Kicking your can

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I see Labour have kicked the can, as is the general rule of thumb with all things Brexit these days, a little further down the road in terms of coming out as the anti-Brexit party.

It still feels like Tom Watson and his gang are hedging their bets on an early autumn general election. The first thing that Boris or Jeremy will face as PM will almost certainly be a vote of no-confidence in the Government, and the remainer Conservatives, at least vocally, seem happy to bring down their own government rather than face the possibility of a No Deal Brexit (AKA the Boris Brexit, despite his protestations that it’s his plan C).

Whether these rebel Tories will vote with Labour or not, I guess depends on who wins, although I’d be amazed if Boris didn’t win, and that Labour didn’t immediately carry out the no-confidence trick (or shortly after the Brecon by-election).

Labour really must think that by alienating a big chunk of their electorate, they stand a chance of regaining the votes lost to the Lib Dems to make up for it. I don’t see it personally, I see that as more ‘suicidal’ than a No-Deal Brexit (not that either is particularly what anyone wants).

Labour would only be able to regain those they perceive to have lost to the Lib Dems in the EU elections, and I doubt many of them would seriously consider voting Lib Dem in a General Election anyway. I can’t see many Lib Dems jumping ship and switching over to a Marxist-led Labour party, just because they decided to become anti-Brexit.

What makes the logic even more spurious, is that a recent poll split people roughly 28% leave with no deal, 29% leave with a deal and just 43% revoke Article 50. By my reckoning that indicates a growth somewhere in the region of 5% for the pro-Brexit camp (compared to the Referendum).

I’m sure Jeremy Corbyn in senses that the keys to No. 10 are only just out of his reach; making a stand against Brexit may just snatch them away from him. It will also encourage the Tory membership to be more inclined to vote for Boris, and usher in more chance of a No-Deal Brexit, the one thing Labour are trying to stop.

Stories and Beliefs

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What we choose to believe and the choices we make are, by and large, controlled by our subconscious, based on the stories we tell ourselves and those that we’ve been told by our parents, our friends and those we respect and admire. These, along with our life experiences, the autobiographical information and memories we store about ourselves, and many other factors are all integrated into a whole in our heads.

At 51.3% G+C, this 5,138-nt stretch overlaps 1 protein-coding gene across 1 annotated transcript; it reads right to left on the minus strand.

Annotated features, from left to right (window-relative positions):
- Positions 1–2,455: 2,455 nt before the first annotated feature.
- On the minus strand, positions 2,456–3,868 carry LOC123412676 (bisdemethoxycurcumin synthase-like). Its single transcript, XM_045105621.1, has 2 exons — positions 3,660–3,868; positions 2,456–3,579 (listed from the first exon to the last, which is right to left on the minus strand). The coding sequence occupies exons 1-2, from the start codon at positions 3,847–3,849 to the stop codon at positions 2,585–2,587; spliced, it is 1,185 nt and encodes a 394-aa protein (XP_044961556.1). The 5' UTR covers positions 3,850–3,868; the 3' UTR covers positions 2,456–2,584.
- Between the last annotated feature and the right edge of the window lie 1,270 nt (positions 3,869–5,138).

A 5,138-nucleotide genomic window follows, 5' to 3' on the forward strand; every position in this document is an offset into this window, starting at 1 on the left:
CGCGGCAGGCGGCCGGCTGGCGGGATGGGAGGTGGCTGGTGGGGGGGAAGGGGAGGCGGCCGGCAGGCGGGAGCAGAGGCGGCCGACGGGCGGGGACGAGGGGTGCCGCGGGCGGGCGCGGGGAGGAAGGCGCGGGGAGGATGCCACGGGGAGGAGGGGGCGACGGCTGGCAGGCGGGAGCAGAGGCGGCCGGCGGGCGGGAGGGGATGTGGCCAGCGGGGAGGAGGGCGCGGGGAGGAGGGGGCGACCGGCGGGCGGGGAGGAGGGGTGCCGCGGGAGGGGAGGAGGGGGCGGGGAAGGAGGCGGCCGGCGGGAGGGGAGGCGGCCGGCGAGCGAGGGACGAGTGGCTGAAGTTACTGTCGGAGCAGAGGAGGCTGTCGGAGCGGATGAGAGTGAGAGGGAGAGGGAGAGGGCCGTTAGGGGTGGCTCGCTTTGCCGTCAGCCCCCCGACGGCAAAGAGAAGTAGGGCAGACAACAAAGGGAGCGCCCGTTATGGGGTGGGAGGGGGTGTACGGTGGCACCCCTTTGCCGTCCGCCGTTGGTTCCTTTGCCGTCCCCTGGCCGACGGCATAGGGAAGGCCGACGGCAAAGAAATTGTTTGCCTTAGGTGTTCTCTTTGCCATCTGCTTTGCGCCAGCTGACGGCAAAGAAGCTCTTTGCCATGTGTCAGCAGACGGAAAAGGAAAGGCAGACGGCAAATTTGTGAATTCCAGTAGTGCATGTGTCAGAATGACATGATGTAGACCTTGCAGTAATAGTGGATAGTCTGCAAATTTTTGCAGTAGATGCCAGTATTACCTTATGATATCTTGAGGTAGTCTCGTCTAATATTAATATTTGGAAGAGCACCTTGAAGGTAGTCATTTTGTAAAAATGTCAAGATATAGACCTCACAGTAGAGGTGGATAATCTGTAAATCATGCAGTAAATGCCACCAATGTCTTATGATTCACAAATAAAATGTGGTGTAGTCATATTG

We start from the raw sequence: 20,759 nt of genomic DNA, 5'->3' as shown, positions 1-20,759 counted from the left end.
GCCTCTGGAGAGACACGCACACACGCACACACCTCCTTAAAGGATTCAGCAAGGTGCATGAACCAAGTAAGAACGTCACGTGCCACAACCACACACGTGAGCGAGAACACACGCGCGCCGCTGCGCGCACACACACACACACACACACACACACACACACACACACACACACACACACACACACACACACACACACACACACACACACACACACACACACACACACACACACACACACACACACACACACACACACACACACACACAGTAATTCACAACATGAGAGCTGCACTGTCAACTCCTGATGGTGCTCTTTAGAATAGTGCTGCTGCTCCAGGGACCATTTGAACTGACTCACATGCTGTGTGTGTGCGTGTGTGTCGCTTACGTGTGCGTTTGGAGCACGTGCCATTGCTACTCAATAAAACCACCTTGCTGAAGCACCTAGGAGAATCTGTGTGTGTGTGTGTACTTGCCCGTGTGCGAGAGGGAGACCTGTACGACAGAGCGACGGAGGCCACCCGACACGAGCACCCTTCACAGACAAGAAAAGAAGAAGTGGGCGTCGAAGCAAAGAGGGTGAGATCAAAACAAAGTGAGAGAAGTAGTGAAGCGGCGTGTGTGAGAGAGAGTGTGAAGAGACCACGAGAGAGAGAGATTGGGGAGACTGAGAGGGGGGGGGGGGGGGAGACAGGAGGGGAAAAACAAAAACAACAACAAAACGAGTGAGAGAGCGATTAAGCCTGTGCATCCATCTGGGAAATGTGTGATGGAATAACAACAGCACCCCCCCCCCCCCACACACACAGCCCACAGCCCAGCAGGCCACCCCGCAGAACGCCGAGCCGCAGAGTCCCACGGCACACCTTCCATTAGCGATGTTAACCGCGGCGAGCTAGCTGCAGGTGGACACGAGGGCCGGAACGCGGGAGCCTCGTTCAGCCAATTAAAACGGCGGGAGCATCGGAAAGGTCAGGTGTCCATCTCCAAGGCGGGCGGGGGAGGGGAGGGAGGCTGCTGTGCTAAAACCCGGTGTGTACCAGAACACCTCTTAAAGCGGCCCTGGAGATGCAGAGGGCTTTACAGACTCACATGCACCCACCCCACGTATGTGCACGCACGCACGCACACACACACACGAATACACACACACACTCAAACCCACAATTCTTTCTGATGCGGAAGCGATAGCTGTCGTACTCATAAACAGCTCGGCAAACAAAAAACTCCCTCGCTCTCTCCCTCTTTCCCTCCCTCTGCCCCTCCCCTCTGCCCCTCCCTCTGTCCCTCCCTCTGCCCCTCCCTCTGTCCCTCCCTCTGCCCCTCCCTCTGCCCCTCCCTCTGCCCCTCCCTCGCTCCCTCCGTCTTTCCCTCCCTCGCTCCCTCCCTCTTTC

There is often no rational reason why we choose to believe some things; it’s a blend of so many factors. This is why in some respects debates around politics and, topically, Brexit are circular and fruitless, and we’d be better off finding our common ground and moving forward from there.

Rationalist thinking that beliefs are somehow malleable when subjected to rational scrutiny is not helpful. We have to accept that the choices we make are often arbitrary and nonsensical, and trying to put them into words is more often than not, incredibly difficult.

Our beliefs run deep, and it takes a long time for anyone to change their minds on deeply held beliefs. I would argue that Damascene conversions are more likely people finally letting go of old viewpoints, where their new ones were either a bit scary for them, or they just didn’t realised they’d moved on, and then something has given them the excuse to drop the old beliefs – a shift in perspective of the group around them or a move to a new group of friends/colleagues etc.

This is why a second Brexit referendum is pointless. Very few people will have changed their minds. If anything, I think a lot of people felt bullied into voting to remain, and have since seen that, while there were blatant lies on both sides of the argument, the lies on the remain side were malicious and designed to put fear into people. Not a good way to build trust.

Evelyn Beatrice Hall in her biography of Voltaire wrote, “I disapprove of what you say, but I will defend to the death your right to say it.” This is a hard premise to live to, but as a libertarian I truly believe this to be the core of society and getting along. We will never agree on everything – how dull would life be if we did? But to rationalise and dig your heels in and point fingers on a wave of Noradrenaline and say, “You’re wrong!” is to miss out on the magic of life.